- Warren

tried that...
I still don't know how to do it...
anyone?

Try using :

Show[Graphics3D[shape]]

A possible shape is a cylinder, in the form:

Cylinder[r, h, n]

where r is the radius, h the height, and n the number of polygons used to draw it.

Cylinder is a 2D, not 3D, graphics primitive. That won't work, unfortunately.

- Warren

chroot said:

Cylinder is a 2D, not 3D, graphics primitive. That won't work, unfortunately.

- Warren

Uhh, too bad. Hadn't had the time to try it out right now.

Btw, tried it out, worked just fine. Can draw sets of cylinders with parallel axis only, though, which doesn't help Gili, unfortunately.

Edit: this should be more useful:http://forums.wolfram.com/mathgroup/archive/2001/Dec/msg00287.html" .

Last edited by a moderator:
It looks like you would have to use ParametricPlot for this. I'd have to play around with setting all three equations equal to each other to actually plot the intersection.

Time to dig up an old thread. I just got Mathematica and I've been trying to learn it using Google. This was one of the first results. So for the benefit of other searchers, I'll post the answer I found.

First, treating the cylinders as hollow shells (x^2+y^2=1 vs x^2+y^2<1) yields 8 points. Not very interesting.
Code:
Solve[x^2 + y^2 == 1 && x^2 + z^2 == 1 && y^2 + z^2 == 1, {x, y, z}]

If you treat them as solids, you get a cool sphere-like thing.
Code:
RegionPlot3D[
x^2 + y^2 <= 1 && x^2 + z^2 <= 1 && y^2 + z^2 <= 1,
{x, -1, 1}, {y, -1, 1}, {z, -1, 1}, PlotPoints -> 80, Mesh -> None]

Nialsh I love you

## 1. How do I plot a function in Mathematica?

To plot a function in Mathematica, you can use the Plot function. This function takes in the function you want to plot and the range of values you want to plot it over. For example, to plot the function f(x)=x^2 from x=0 to x=5, you would use the command Plot[x^2, {x, 0, 5}]. This will generate a plot of the function.

## 2. How do I customize the appearance of my plot?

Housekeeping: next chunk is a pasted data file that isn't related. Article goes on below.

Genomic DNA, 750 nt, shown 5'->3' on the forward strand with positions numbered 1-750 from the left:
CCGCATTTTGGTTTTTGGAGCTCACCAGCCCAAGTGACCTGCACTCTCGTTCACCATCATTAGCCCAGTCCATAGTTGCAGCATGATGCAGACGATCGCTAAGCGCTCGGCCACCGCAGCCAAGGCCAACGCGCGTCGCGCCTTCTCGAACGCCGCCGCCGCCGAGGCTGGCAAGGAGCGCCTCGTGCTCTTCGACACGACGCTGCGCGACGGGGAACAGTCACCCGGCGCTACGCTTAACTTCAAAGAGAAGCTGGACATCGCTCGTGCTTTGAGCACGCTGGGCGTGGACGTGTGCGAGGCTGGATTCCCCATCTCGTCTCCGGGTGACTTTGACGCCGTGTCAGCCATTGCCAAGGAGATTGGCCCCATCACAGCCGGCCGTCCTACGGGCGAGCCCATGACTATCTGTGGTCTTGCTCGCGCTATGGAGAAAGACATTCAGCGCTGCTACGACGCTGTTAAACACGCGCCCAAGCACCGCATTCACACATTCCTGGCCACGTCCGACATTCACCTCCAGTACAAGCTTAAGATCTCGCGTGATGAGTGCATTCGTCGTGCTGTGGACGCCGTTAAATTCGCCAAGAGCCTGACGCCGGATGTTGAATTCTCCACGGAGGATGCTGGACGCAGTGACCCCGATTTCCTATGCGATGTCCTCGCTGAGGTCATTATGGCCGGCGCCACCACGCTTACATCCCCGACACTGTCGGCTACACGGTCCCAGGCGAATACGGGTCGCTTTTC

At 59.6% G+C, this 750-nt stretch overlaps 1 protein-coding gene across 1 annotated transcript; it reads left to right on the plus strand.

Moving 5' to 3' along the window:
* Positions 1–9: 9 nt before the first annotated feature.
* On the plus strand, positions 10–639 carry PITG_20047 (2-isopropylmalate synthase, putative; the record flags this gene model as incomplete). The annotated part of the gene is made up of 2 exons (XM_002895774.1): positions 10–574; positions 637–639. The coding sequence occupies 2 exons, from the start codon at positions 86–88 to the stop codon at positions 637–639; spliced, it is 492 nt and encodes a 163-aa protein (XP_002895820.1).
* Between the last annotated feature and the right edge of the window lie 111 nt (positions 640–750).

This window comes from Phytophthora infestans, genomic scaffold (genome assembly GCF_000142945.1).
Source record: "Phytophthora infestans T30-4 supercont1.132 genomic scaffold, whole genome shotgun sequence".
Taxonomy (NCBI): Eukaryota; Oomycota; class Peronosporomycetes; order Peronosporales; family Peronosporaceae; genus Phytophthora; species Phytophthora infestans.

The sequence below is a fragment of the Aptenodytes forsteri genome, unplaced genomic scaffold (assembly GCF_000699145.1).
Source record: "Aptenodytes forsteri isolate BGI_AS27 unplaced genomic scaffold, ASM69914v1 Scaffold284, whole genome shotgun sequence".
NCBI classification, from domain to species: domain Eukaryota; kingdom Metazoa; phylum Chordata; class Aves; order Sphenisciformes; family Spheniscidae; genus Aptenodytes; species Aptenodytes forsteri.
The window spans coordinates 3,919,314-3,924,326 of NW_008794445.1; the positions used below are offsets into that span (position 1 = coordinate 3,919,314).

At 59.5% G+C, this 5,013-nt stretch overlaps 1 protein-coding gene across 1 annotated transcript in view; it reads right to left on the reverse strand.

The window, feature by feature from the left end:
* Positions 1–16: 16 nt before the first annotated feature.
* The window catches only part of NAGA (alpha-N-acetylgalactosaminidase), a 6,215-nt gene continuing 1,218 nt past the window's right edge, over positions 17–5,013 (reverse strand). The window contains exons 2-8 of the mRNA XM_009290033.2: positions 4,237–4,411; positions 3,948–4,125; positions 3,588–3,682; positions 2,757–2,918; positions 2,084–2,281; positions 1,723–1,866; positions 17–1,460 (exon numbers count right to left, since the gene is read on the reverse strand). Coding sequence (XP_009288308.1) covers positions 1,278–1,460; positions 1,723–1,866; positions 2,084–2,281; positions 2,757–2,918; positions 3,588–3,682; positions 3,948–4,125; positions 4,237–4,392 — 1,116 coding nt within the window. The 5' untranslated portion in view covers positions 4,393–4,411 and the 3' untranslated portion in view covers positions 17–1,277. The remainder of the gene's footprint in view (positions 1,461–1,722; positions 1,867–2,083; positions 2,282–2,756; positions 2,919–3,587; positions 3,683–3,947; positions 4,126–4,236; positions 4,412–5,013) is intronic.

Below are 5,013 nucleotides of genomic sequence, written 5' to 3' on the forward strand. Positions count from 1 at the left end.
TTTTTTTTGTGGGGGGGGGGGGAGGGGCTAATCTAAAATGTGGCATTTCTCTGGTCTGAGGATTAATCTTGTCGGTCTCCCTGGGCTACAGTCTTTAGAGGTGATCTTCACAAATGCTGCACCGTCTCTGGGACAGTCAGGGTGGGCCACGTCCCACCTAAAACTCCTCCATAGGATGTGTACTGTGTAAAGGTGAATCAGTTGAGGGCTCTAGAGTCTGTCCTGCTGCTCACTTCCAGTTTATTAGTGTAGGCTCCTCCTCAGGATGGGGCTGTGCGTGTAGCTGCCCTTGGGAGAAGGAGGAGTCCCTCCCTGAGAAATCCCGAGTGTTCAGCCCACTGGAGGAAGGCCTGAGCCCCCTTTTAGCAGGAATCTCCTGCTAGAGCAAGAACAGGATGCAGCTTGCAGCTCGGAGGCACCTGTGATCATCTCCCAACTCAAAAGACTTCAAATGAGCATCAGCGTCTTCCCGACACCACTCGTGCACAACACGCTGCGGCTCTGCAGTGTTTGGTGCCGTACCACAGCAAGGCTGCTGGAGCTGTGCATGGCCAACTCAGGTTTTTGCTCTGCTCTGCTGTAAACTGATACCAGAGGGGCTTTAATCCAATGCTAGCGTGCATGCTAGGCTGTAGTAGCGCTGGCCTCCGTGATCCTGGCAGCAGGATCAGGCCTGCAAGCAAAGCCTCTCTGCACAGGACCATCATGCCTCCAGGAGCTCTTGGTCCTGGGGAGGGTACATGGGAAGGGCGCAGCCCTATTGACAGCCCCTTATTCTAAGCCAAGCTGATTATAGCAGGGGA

To customize the appearance of your plot, you can use various options in the Plot function. Some common options include changing the color, style, and thickness of the plot line, adding labels and titles, and adjusting the range of the axes. You can also use the PlotStyle option to specify a specific color or style for your plot. For example, Plot[x^2, {x, 0, 5}, PlotStyle -> Red] will plot the function in red.

## 3. How do I plot multiple functions on the same plot?

To plot multiple functions on the same plot, you can use the Plot function multiple times, each time specifying a different function. Alternatively, you can use the Plot function with a list of functions as the first argument. For example, Plot[{x^2, x^3}, {x, 0, 5}] will plot both f(x)=x^2 and g(x)=x^3 on the same plot.

## 4. How do I add a legend to my plot?

To add a legend to your plot, you can use the PlotLegends option in the Plot function. This option takes in a list of labels for each function in the plot. For example, Plot[{x^2, x^3}, {x, 0, 5}, PlotLegends -> {"f(x)", "g(x)"}] will add a legend with labels "f(x)" and "g(x)" to the plot.

## 5. How do I save my plot as an image file?

To save your plot as an image file, you can use the Export function. This function takes in the plot object and the desired file format (e.g. PNG, JPEG, PDF) as arguments. For example, Export["plot.png", Plot[x^2, {x, 0, 5}]] will save the plot as a PNG file named "plot.png". You can also specify the file path and other options in the Export function.